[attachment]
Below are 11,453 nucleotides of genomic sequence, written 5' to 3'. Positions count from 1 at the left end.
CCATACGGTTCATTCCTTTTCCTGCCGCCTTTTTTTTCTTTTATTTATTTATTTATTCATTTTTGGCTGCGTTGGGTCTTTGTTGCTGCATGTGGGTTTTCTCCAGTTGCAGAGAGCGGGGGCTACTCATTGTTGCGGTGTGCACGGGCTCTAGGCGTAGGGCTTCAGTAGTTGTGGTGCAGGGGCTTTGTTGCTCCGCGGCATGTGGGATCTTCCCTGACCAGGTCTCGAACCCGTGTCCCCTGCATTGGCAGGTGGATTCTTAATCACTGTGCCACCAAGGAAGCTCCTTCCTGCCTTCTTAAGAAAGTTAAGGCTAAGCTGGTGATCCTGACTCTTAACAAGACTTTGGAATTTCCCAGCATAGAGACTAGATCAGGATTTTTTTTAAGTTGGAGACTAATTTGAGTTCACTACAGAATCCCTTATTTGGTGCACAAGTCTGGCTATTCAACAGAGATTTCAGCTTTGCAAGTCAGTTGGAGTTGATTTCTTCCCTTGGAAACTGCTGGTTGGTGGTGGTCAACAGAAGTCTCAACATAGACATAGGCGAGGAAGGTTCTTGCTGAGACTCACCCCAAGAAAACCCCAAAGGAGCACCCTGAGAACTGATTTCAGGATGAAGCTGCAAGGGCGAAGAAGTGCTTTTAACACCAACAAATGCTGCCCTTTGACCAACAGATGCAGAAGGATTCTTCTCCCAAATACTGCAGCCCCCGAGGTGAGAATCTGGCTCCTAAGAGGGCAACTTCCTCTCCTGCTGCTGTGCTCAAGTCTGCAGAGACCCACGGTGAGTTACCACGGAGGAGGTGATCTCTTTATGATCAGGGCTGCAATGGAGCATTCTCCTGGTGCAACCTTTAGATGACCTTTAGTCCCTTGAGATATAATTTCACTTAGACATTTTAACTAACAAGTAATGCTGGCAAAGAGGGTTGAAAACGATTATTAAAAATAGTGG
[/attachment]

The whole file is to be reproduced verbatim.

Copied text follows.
Below are 11,453 nucleotides of genomic sequence, written 5' to 3'. Positions count from 1 at the left end.
CCATACGGTTCATTCCTTTTCCTGCCGCCTTTTTTTTCTTTTATTTATTTATTTATTCATTTTTGGCTGCGTTGGGTCTTTGTTGCTGCATGTGGGTTTTCTCCAGTTGCAGAGAGCGGGGGCTACTCATTGTTGCGGTGTGCACGGGCTCTAGGCGTAGGGCTTCAGTAGTTGTGGTGCAGGGGCTTTGTTGCTCCGCGGCATGTGGGATCTTCCCTGACCAGGTCTCGAACCCGTGTCCCCTGCATTGGCAGGTGGATTCTTAATCACTGTGCCACCAAGGAAGCTCCTTCCTGCCTTCTTAAGAAAGTTAAGGCTAAGCTGGTGATCCTGACTCTTAACAAGACTTTGGAATTTCCCAGCATAGAGACTAGATCAGGATTTTTTTTAAGTTGGAGACTAATTTGAGTTCACTACAGAATCCCTTATTTGGTGCACAAGTCTGGCTATTCAACAGAGATTTCAGCTTTGCAAGTCAGTTGGAGTTGATTTCTTCCCTTGGAAACTGCTGGTTGGTGGTGGTCAACAGAAGTCTCAACATAGACATAGGCGAGGAAGGTTCTTGCTGAGACTCACCCCAAGAAAACCCCAAAGGAGCACCCTGAGAACTGATTTCAGGATGAAGCTGCAAGGGCGAAGAAGTGCTTTTAACACCAACAAATGCTGCCCTTTGACCAACAGATGCAGAAGGATTCTTCTCCCAAATACTGCAGCCCCCGAGGTGAGAATCTGGCTCCTAAGAGGGCAACTTCCTCTCCTGCTGCTGTGCTCAAGTCTGCAGAGACCCACGGTGAGTTACCACGGAGGAGGTGATCTCTTTATGATCAGGGCTGCAATGGAGCATTCTCCTGGTGCAACCTTTAGATGACCTTTAGTCCCTTGAGATATAATTTCACTTAGACATTTTAACTAACAAGTAATGCTGGCAAAGAGGGTTGAAAACGATTATTAAAAATAGTGG